In the latest episode of his 'Self Mastery Series' on Instagram, Novak Djokovic caught up with Brain Performance expert Jim Kwik. During the conversation Djokovic talked about how he first dreamed of winning Wimbledon when he was just a kid, despite all the odds being against him at the time.
Jim Kwik had a few intriguing aspects of his own life to share; he spoke about how a brain injury suffered when he was a child severely inhibited his learning process. In due course, Kwik developed innovative techniques to enhance his learning power and tap into the limitless potential of his mind.
The brain performance expert further said that the human brain is the most sophisticated supercomputer known to humankind. Kwik spoke about how a healthy mind complements a healthy body, and that good sleep acts as a fuel to brain development.
Perhaps most interestingly, Kwik stated that dreams can be manifestations of a person's potential reality. According to the American, a healthy subconcious mind discovers ways of achieving goals and problems that the conscious mind is often incapable of.
In this respect, Novak Djokovic said that he could relate to Kwik's words as he had a dream as a seven-year-old that later turned into reality.
Novak Djokovic's dream that came true
"Talking about dreams, I had a very vivid dream when I was seven. I saw myself holding a Wimbledon trophy," Novak Djokovic said.
But when Djokovic first dreamed about lifting the coveted trophy, he and his family were struggling to make ends meet in the midst of the Yugoslav war. Tennis was perhaps the last priority for the family when their very lives were at stake.
Yet, the Serb managed to keep his tennis ambitions alive in a country that had no tennis tradition or infrastructure for the sport. The family rallied together in tough times to ensure that Djokovic had the best opportunity to fulfill his potential.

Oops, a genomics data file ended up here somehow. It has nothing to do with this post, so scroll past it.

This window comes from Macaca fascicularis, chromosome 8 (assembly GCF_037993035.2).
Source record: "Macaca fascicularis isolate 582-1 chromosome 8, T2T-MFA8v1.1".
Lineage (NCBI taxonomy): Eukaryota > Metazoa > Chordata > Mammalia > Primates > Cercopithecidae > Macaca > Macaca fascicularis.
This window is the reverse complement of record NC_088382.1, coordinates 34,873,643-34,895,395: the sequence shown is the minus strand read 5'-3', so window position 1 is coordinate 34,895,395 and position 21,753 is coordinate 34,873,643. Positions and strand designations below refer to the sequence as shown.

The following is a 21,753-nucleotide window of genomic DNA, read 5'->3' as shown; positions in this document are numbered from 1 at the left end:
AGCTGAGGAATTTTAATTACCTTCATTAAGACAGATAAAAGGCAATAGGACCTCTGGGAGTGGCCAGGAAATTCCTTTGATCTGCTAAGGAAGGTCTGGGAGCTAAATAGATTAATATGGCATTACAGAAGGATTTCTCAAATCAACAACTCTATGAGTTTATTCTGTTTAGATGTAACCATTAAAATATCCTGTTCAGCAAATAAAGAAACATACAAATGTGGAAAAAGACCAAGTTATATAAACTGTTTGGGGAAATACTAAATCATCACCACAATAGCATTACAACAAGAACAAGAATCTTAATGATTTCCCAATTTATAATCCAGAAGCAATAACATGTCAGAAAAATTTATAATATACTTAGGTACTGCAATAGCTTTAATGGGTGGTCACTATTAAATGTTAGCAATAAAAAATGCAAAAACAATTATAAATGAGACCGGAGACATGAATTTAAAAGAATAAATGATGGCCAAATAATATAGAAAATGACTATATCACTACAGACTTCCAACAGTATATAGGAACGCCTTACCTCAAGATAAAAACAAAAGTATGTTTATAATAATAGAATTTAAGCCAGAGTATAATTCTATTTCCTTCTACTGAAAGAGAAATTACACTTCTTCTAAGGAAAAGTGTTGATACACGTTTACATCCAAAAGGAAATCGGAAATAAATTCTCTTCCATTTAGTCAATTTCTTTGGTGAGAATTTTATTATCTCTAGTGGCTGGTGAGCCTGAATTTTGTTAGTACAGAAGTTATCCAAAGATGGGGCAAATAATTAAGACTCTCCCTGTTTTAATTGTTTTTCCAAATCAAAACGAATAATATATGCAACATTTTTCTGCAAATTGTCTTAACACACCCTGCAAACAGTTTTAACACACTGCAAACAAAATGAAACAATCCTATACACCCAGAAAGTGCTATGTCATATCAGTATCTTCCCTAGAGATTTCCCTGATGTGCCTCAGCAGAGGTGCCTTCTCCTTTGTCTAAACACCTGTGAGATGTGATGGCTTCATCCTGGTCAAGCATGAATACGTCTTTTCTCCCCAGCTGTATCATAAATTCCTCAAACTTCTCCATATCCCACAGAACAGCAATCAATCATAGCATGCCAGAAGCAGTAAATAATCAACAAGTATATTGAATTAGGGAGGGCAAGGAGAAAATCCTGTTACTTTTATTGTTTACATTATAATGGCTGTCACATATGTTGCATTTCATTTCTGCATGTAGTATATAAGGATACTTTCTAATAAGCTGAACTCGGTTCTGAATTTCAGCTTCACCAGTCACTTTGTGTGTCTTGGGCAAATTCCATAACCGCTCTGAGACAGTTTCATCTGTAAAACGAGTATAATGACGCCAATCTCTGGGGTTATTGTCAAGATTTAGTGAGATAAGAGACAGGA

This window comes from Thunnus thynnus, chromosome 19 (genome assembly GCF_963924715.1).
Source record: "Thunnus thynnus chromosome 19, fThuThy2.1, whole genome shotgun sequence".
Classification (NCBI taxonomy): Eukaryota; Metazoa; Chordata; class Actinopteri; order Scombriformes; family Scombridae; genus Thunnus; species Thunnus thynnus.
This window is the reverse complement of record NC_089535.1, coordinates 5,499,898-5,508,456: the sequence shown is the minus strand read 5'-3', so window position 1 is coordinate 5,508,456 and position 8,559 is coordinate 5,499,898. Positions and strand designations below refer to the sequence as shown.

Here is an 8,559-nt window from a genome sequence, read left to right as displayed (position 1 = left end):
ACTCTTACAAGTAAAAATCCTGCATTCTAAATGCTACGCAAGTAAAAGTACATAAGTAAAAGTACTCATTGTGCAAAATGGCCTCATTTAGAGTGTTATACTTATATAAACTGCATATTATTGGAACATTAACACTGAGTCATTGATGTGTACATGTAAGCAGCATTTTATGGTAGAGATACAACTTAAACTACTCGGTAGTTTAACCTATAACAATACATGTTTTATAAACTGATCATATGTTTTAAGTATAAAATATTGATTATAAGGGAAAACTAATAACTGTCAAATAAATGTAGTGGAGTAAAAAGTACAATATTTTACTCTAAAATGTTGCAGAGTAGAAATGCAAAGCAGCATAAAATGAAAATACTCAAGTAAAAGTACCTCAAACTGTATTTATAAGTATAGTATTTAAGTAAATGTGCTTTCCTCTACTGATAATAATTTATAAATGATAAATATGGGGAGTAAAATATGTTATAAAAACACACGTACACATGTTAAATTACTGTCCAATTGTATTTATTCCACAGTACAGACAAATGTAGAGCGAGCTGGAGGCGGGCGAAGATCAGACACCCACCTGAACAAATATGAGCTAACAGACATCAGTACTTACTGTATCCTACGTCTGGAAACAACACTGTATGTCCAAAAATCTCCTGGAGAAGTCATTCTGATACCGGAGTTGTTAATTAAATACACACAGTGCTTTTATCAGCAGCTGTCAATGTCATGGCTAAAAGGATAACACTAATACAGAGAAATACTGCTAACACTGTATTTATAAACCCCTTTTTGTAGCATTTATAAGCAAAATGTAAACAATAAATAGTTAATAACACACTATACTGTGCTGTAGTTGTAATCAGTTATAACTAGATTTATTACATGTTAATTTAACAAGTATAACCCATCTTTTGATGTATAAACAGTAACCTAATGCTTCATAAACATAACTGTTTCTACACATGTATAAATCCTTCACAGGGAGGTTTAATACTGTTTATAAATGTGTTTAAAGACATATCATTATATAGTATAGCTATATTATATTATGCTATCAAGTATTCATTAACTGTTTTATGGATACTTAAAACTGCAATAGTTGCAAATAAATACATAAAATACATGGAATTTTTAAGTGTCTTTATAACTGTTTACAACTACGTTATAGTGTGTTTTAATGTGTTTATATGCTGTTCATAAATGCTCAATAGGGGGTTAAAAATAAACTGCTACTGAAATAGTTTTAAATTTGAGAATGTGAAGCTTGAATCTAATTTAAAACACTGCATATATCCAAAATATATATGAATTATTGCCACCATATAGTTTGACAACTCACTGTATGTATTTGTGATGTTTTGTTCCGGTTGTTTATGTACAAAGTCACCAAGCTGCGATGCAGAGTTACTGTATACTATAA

Five years after turning professional in 2003, Novak Djokovic won his first Grand Slam title at the 2008 Australian Open, beating Jo-Wilfried Tsonga in the final. And three and a half years after that, the then 24-year-old realized his childhood dream by beating arch-rival Rafael Nadal in a four-set Wimbledon final.
What else did Novak Djokovic and Jim Kwik talk about?
Novak Djokovic gave Jim Kwik a sneak peek into his routine as a tennis player.
The World No. 1 told the brain performance expert that he is an early riser. Djokovic always tries to get to bed before midnight, since he finds that he gets his best sleep between 1 AM and 4 AM. Naturally, that isn't always possible when he is in the middle of tournaments - some of which have schedules that extend late into the night.
But Djokovic looks at sleep as an almost spiritual experience, and accords it a place of priority in his life.
"Sleep is the best meditation, as Dalai Lama said. I am a strong believer of the same," Djokovic said.
Both Djokovic and Kwik agreed about the benefits of following a disciplined diet, which helps keep the mind in optimum health.
The interaction ended on a hilarious note with Jim Kwik saying "Those who serve well in life tend to win," in response to which Djokovic referenced his famous weapon of choice - which happens to be the opposite of the serve.
"But my strength is returning," Djokovic said with a laugh.